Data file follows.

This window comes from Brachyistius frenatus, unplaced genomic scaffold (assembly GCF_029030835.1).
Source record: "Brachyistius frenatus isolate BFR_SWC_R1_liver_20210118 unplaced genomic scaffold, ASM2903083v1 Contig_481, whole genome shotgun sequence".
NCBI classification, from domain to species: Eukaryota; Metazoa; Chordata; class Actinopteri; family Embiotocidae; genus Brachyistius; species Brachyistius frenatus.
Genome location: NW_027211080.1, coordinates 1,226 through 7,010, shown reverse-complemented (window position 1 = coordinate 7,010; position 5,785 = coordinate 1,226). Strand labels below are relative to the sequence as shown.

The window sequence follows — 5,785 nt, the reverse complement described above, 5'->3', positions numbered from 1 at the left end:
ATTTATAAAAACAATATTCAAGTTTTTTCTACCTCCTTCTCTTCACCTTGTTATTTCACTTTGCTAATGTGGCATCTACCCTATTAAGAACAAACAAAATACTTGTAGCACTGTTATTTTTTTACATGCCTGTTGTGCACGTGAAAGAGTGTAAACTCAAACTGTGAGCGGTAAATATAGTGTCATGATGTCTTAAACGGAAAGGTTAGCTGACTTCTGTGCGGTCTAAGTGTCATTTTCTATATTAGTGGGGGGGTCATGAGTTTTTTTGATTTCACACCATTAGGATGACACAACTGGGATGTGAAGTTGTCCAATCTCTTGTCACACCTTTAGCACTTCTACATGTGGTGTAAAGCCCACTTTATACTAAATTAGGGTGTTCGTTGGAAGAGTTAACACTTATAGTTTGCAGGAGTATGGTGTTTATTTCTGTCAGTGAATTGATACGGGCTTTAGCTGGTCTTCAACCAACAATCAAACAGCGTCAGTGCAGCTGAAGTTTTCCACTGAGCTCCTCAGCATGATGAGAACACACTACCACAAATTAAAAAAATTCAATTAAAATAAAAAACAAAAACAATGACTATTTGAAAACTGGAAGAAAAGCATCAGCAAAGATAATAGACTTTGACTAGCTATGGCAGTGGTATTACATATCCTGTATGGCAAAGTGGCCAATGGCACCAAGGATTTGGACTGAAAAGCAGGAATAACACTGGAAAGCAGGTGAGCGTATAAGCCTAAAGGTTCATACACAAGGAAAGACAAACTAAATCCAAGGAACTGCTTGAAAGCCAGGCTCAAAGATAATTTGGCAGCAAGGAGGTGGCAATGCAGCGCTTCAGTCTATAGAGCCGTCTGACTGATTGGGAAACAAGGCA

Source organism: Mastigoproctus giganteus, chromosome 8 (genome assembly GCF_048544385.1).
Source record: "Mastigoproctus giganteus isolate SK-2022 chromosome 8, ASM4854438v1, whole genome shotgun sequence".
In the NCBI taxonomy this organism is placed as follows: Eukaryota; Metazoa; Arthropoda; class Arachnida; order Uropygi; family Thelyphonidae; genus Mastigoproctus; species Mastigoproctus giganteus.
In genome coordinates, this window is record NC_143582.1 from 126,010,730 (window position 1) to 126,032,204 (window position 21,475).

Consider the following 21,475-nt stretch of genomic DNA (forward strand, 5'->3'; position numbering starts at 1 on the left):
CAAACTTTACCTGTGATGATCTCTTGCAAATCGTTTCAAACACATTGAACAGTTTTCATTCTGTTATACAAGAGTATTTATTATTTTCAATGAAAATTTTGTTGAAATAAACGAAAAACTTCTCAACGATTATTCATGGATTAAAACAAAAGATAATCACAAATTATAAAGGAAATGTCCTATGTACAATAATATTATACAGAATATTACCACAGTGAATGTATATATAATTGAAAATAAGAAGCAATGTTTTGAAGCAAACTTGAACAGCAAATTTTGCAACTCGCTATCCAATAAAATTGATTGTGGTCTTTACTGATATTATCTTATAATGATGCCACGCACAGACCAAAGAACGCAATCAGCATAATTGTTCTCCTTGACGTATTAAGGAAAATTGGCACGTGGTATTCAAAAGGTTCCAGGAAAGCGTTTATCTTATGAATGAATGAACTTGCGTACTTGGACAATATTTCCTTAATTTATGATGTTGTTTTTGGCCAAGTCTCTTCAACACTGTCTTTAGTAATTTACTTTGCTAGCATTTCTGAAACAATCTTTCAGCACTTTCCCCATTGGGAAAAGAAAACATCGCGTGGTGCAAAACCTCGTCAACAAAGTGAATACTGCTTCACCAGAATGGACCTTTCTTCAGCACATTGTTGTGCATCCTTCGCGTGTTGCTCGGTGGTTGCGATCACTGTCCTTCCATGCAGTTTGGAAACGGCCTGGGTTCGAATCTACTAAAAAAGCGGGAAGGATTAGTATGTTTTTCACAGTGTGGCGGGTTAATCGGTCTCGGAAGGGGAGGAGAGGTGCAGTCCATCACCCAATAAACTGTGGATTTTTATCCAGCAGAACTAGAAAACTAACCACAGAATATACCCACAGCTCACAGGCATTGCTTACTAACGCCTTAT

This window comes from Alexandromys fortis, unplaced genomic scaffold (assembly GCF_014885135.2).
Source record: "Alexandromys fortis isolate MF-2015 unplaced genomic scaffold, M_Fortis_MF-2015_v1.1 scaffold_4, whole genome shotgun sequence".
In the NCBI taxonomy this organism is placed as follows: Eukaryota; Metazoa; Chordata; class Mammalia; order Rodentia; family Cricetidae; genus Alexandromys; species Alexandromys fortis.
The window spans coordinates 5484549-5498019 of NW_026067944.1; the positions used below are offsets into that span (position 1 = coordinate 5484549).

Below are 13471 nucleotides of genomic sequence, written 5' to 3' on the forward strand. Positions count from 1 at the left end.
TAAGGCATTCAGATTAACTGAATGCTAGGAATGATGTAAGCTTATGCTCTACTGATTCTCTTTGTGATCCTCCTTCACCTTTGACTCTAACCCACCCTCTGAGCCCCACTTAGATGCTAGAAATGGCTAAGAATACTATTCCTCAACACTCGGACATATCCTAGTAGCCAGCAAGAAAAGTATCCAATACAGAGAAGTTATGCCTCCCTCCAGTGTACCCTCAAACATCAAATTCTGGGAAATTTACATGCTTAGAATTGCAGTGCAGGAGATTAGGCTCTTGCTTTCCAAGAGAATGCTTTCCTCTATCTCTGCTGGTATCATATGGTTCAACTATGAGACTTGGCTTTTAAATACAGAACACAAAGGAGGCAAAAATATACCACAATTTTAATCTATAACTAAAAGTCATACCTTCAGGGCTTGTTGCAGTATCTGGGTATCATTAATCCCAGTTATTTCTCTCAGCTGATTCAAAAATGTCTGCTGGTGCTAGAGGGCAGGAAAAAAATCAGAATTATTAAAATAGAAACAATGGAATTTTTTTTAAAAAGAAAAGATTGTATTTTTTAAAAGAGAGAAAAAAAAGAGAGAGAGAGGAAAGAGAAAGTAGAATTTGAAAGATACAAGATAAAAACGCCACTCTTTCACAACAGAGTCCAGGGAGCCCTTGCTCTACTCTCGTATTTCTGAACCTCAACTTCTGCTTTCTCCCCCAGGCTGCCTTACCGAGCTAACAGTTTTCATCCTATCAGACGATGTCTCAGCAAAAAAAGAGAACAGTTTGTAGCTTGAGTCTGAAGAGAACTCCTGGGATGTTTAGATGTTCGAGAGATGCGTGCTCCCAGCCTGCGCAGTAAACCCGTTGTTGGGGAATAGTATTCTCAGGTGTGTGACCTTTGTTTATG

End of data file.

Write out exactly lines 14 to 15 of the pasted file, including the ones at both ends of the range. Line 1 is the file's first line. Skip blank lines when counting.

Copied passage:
Source record: "Alexandromys fortis isolate MF-2015 unplaced genomic scaffold, M_Fortis_MF-2015_v1.1 scaffold_4, whole genome shotgun sequence".
In the NCBI taxonomy this organism is placed as follows: Eukaryota; Metazoa; Chordata; class Mammalia; order Rodentia; family Cricetidae; genus Alexandromys; species Alexandromys fortis.